Former Richmond pastor faces life sentence
7/3/2015, 3:24 p.m. | Updated on 7/3/2015, 3:24 p.m.
Geronimo Aguilar once walked into services at the packed former Richmond Outreach Center worship services like a rock star. He waved to excited congregation members as about a half-dozen muscular security team members surrounded him.
Known as “Pastor G,” the pastor drew lofty praise from politicians, business leaders, educators, law enforcement, faith leaders and ordinary citizens alike for leading the South Side church’s 24/7 mission to help the downtrodden.
He is now a pariah to many of those same people after he was convicted in Texas last week on seven charges of sexual assault of a minor and indecency with a child.
Mr. Aguilar, a 45-year-old husband and father of five, looked like a broken man as the 12-person jury announced its verdict June 24 in the Tarrant County, Texas, courtroom.
He bowed his head and was visibly shaken after he was found guilty of sexually assaulting two sisters, ages 11 and 13, in the mid-1990s while he was a youth pastor at their Texas church.
Behind him in the courtroom, members of the victims’ families and their friends exchanged hugs and shed tears as the verdict was read.
Mr. Aguilar immediately was taken into custody and transferred to the Tarrant County Jail in Fort Worth. He is being held without bond as his attorneys plan an appeal.
He faces life in prison when he is sentenced by Judge Louis E. Sturns.
The judge asked for a pre-sentence report within 80 to 90 days.
Prosecutor Eric Nichols said he will seek a sentence that guarantees Mr. Aguilar will never get out of prison — perhaps life plus 20 years.
The jury reached its verdict after a week of testimony from dozens of witnesses.
The sisters testified that Mr. Aguilar had engaged in sex with them for more than a year, beginning in 1996, and played games such as strip poker to seduce them.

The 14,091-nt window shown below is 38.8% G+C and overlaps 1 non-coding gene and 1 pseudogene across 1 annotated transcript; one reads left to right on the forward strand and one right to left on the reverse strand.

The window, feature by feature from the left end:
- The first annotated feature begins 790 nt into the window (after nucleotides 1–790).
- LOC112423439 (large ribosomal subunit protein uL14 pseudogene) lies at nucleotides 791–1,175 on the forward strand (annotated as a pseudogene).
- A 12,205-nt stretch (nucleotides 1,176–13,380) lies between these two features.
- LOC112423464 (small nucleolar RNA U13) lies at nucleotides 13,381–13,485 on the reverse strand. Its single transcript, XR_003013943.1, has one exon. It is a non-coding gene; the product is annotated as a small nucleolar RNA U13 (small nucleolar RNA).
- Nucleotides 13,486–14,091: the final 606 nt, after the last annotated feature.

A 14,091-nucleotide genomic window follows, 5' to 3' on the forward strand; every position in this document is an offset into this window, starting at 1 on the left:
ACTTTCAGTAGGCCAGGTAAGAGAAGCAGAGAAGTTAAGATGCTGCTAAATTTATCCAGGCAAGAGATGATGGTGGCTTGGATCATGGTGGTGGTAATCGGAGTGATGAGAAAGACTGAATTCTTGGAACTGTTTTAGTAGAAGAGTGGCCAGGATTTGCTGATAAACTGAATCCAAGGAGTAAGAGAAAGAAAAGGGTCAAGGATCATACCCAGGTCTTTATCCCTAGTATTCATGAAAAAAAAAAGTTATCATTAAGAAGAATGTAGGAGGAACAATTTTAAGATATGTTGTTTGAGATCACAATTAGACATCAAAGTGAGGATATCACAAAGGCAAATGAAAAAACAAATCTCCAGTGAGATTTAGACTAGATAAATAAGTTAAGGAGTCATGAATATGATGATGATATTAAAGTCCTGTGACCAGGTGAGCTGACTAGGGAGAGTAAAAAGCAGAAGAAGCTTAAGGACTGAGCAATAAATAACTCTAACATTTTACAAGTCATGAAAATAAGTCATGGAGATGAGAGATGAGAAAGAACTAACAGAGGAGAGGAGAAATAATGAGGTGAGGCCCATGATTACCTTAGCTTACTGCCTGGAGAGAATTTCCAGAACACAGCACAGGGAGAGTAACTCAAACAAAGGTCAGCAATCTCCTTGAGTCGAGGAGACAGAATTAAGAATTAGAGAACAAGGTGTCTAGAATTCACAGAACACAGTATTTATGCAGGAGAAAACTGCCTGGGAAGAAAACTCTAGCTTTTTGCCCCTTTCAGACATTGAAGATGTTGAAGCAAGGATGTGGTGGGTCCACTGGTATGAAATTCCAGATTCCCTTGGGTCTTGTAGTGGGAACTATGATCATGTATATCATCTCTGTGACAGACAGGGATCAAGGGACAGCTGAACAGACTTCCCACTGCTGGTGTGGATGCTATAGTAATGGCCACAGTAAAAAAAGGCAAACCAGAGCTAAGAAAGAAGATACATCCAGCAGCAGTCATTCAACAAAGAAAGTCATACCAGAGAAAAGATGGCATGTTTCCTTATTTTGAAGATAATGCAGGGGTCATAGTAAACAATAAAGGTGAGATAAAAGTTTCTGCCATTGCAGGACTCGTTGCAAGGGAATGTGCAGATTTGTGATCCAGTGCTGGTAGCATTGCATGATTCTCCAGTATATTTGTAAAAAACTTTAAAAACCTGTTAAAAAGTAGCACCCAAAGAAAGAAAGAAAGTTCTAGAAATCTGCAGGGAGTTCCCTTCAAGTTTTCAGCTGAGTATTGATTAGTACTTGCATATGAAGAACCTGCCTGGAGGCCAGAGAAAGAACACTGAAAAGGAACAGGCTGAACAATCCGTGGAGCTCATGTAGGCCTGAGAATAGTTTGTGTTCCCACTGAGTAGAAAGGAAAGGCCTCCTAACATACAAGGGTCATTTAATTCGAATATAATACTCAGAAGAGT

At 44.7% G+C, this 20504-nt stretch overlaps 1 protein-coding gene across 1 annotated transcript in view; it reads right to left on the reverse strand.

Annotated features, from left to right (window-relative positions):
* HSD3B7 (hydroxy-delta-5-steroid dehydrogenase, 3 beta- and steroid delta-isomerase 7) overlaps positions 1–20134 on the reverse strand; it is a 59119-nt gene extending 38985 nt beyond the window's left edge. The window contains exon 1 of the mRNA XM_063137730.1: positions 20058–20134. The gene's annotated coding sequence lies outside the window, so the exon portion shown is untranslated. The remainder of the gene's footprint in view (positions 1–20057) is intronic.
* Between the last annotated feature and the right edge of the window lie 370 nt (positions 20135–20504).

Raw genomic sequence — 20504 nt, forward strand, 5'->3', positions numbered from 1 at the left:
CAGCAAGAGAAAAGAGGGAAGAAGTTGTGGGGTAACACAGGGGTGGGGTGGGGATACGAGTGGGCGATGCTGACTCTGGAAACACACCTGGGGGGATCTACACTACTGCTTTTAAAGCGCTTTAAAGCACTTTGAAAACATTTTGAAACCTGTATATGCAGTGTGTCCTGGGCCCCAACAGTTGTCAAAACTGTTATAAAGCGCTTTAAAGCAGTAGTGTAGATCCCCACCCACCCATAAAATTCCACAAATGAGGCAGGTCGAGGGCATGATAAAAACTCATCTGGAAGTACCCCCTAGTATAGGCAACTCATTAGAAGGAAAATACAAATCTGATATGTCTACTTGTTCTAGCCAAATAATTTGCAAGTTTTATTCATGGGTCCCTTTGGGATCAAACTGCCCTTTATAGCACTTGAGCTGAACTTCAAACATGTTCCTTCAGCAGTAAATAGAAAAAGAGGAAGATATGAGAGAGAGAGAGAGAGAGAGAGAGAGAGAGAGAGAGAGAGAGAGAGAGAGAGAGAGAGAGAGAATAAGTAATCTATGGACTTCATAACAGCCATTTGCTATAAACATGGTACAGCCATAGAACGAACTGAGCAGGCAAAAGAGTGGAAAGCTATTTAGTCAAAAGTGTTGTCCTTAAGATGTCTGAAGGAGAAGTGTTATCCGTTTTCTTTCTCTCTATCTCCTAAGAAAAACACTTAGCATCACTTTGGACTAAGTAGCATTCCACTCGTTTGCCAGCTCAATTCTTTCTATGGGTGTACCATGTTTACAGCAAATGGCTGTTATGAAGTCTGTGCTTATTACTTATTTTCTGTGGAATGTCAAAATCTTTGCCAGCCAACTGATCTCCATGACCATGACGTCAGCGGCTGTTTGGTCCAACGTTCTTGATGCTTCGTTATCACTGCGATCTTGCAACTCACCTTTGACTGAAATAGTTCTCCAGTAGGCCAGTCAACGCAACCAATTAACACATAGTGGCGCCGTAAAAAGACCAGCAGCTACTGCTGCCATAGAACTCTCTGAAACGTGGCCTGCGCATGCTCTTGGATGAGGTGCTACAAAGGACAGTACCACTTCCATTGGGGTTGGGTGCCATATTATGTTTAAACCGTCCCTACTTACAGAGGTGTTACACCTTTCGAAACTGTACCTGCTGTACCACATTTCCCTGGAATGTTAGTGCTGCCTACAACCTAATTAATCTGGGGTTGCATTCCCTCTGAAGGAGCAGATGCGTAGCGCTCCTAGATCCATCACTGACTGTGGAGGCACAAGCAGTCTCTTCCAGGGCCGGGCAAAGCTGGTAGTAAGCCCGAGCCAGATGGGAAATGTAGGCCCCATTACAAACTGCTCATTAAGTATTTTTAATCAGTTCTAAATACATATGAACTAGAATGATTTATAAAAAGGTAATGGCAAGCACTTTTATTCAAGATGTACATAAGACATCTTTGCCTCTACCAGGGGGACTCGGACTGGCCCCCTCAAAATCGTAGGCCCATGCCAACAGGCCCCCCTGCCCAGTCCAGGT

At the time, according to testimony, Mr. Aguilar, then 26, lived with the sisters’ family in Fort Worth, Texas, and was affiliated with New Beginnings International Church there. The sex started when Mr. Aguilar slept in a bed between the girls, according to testimony.
In other testimony, Jamie Chasteen, who was Mr. Aguilar’s personal assistant at the Richmond church, testified that she wired hush money to the victims’ mother.
She also testified that she carried on a 10-year affair with Mr. Aguilar.
Mr. Aguilar resigned from the church, known as the ROC, in June 2013 after its board of directors said it learned that he had multiple affairs with Richmond church members and staff.
His wife, Samantha, testified that she knew about some of the affairs, but didn’t want to know everything, so she ignored them.
Just days before the start of Mr. Aguilar’s Texas trial, the Richmond church was renamed Celebration Church and Outreach Ministry, and a new pastor was announced.
After his conviction, Celebration Church issued a statement in response to a Free Press query:
“This is a time for us, as a church, to respond in prayer, especially for the victims who have suffered deeply,” the statement read. “We are doing that. The church is stronger than the actions of any one individual.
“As a church, Celebration Church and Outreach Ministry is moving forward and asking God to help us act justly, love mercifully and walk humbly before him. We intend to stay focused on our mission to be a place of redemption and hope for the people in the city of Richmond and beyond.”
Prior to Saturday night’s regular worship service at the church at 5501 Midlothian Turnpike, Tim Thornton, a longtime church attendee, was asked to respond to the verdict.
“It is what it is,” he said. “I looked at him (Mr. Aguilar) mostly for what good he has done.
“Justice prevails,” he added. “And, of course, the Lord prevails.”